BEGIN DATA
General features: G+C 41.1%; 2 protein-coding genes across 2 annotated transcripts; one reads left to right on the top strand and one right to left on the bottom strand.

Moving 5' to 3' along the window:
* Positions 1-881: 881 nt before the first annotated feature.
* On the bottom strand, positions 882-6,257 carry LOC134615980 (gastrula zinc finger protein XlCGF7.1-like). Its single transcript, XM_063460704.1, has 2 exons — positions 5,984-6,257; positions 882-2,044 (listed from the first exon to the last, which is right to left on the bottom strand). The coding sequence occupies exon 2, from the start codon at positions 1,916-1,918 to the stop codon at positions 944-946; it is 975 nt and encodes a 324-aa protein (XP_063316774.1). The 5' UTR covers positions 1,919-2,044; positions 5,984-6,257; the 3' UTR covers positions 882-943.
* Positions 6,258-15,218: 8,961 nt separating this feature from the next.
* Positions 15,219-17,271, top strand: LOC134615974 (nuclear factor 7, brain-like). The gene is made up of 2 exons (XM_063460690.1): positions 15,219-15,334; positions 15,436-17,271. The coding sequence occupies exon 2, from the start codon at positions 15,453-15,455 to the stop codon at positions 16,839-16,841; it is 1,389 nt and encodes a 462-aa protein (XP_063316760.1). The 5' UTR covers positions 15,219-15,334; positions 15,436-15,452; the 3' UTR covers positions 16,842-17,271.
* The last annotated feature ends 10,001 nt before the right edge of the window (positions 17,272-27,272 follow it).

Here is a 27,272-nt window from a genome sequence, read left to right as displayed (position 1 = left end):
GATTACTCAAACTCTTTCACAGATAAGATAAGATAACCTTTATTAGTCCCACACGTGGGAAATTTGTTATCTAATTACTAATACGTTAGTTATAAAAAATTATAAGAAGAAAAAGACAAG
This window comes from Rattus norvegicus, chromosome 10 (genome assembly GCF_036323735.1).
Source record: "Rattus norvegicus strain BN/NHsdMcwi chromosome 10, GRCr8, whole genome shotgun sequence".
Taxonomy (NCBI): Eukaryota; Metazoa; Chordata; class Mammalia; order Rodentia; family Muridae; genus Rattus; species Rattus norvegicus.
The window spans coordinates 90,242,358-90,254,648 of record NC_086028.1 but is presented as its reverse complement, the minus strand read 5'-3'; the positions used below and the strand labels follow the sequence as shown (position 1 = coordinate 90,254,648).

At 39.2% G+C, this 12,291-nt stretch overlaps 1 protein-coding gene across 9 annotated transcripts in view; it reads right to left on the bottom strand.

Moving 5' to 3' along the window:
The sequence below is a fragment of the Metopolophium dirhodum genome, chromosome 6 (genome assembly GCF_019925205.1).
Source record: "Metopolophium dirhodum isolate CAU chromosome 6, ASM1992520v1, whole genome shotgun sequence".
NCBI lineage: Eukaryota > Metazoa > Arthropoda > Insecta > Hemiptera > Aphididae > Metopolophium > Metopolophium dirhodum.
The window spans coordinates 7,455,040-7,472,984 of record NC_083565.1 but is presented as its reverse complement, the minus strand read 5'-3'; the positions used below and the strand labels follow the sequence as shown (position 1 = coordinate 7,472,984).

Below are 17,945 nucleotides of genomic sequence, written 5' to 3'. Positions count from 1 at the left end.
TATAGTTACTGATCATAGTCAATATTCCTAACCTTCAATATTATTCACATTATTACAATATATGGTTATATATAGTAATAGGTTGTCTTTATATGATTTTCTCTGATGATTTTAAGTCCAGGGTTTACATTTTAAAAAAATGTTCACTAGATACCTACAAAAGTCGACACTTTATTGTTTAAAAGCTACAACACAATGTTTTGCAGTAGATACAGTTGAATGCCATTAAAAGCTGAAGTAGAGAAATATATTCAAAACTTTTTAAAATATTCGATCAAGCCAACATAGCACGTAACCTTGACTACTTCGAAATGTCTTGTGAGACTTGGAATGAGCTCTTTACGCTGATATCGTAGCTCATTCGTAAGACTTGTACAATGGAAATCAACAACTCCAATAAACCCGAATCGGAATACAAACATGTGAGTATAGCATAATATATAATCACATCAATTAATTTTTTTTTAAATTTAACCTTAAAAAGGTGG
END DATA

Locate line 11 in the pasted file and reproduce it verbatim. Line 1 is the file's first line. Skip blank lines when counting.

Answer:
Source record: "Rattus norvegicus strain BN/NHsdMcwi chromosome 10, GRCr8, whole genome shotgun sequence".